The worst putting average ranking in the last ten renewals is just 16th (Sneds last year and Dustin Johnson in 2009) so performing on the greens is essential but the best stats to peruse is par 4 performance. Snedeker played the par fours better than anyone else last year and the worst any winner has ranked on them is 25th (Johnson in ’09 again) but the other nine winners all ranked seventh or better.
Is There an Angle In?
Snedeker bounced back to win after a disappointing 19th at Torrey Pines last year and Jimmy Walker’s victory in 2014 followed a missed cut there but strong current form is a big plus. Snedeker had finished 10th at the Phoenix Open the week before his 19th in the Farmers Insurance Open at Torrey Pines and before he’d missed the cut there, Walker had won the Sony Open.
Given the key attributes are accurate iron-play and hot-putting, it stands to reason that the majority of winners had already shown some form earlier on in the new year. The enigmatic Phil Mickelsonwas seemingly out of form when he won here in both 2007 and 2012 but he’s won when cold a number of times, especially during the West Coast Swing, so he’s not the inexplicable anomaly he first appears. Reading backwards, here’s a look at the form of the last 12 winners from the start of the year.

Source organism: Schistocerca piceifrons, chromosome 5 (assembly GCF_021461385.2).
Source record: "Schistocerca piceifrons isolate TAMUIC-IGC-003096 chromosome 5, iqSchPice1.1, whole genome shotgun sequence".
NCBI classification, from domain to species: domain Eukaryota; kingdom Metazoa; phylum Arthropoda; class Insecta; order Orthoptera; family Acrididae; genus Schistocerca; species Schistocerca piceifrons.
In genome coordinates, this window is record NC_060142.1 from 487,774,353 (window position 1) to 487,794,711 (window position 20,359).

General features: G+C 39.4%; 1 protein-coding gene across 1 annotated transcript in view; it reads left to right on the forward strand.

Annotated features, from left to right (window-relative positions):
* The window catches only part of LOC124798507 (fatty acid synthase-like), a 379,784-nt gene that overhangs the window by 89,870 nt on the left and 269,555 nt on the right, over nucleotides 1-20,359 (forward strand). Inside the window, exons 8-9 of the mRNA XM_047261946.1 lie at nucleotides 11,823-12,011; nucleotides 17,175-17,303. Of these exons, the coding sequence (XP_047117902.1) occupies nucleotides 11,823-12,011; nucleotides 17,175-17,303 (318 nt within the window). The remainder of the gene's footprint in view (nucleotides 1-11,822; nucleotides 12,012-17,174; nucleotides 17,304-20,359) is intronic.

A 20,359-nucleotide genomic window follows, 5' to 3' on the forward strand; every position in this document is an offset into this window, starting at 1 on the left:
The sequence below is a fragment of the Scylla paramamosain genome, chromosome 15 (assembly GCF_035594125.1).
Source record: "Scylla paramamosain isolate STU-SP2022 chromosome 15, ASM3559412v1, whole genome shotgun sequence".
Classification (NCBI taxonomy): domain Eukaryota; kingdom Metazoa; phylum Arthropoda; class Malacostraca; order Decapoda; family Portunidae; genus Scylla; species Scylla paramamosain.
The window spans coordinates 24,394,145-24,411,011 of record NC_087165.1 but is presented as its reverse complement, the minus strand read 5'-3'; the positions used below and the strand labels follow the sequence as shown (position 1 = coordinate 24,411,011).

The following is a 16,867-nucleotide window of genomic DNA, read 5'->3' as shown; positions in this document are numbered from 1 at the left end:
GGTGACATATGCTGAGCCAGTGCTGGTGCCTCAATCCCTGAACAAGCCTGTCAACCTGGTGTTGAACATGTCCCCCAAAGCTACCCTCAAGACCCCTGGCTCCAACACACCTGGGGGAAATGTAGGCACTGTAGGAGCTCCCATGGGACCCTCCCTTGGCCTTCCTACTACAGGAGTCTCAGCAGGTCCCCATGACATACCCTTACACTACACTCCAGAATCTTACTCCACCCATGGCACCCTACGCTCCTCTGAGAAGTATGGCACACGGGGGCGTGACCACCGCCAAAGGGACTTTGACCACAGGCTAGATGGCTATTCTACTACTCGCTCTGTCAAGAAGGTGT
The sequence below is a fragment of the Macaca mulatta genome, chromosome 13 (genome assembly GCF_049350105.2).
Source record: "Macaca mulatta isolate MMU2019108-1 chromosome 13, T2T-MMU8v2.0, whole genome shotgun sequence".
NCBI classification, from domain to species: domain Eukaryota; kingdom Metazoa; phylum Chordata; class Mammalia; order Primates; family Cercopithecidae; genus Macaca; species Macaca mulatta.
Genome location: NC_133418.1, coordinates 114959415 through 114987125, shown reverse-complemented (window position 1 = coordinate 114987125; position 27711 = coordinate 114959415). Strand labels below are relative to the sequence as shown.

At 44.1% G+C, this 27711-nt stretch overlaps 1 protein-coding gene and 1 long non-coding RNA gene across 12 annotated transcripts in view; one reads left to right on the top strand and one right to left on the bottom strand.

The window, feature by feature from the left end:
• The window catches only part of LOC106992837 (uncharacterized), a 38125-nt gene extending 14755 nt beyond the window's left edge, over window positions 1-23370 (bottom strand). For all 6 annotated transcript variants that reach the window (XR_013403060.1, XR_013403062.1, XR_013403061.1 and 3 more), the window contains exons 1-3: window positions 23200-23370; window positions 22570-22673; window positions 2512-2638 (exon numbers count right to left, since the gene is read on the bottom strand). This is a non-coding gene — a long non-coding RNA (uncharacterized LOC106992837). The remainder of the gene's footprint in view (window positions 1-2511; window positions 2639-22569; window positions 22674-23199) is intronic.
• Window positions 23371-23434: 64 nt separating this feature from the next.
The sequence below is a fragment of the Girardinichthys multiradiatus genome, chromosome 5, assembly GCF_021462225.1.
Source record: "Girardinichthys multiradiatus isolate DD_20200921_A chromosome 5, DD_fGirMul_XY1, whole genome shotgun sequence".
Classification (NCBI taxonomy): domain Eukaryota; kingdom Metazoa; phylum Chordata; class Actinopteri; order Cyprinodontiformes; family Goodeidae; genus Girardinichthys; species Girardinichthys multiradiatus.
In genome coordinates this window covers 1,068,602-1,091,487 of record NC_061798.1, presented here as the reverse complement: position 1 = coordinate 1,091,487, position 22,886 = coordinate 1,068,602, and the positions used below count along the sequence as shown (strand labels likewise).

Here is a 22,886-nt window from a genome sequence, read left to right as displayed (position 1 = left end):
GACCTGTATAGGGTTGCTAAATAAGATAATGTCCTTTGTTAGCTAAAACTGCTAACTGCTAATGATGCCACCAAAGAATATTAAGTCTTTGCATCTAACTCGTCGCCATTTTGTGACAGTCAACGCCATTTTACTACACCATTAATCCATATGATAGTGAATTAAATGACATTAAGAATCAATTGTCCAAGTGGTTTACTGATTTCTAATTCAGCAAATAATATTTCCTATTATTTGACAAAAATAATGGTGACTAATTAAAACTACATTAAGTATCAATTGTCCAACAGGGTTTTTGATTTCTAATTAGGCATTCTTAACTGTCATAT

2015 Brandt Snedeker MC-10-19
2014 Jimmy Walker 21-1-MC
2013 Brandt Snedeker 3-23-2-2
2012 Phil Mickelson 49-MC-26
2011 D.A Points 42-5-18
2010 Dustin Johnson 16-16-MC-3
2009 Dustin Johnson 11-66-MC-19
2008 Steve Lowery 20
2007 Phil Mickelson 45-51-MC
2006 Arron Oberholser 24-15-10
2005 Phil Mickelson 56-12-1
2004 Vijay Singh 2-10-3
One could argue that Dustin Johnson wasn’t exactly setting the world alight before his win in 2009 but his 19th place finish at Torrey Pines the week before represents his second best effort at that venue in nine starts so he wasn’t woefully out of form.
Is There an Identikit Winner?
There has been the odd unexpected winner here but more often than not the champ is a well-fancied, top-class player. And he’s usually American with lots of event experience.
A total of 13 men have won the tournament more than once and Brett Ogle is the only debutant winner. Americans have won the last 11 renewals and Vijay Singh, the aforementioned Ogle and Bruce Crampton are the only overseas players to win the tournament in 74 years.
Snedeker lead after rounds one and two 12 months ago and he sat second after round three. Five of the last six winners have been inside the top-six after round one but a fast start isn’t absolutely essential. With the event staged over three different courses we shouldn’t really get a clear picture until the end of round three. Mickelson managed to win in 2012 having been nine off the lead after day one!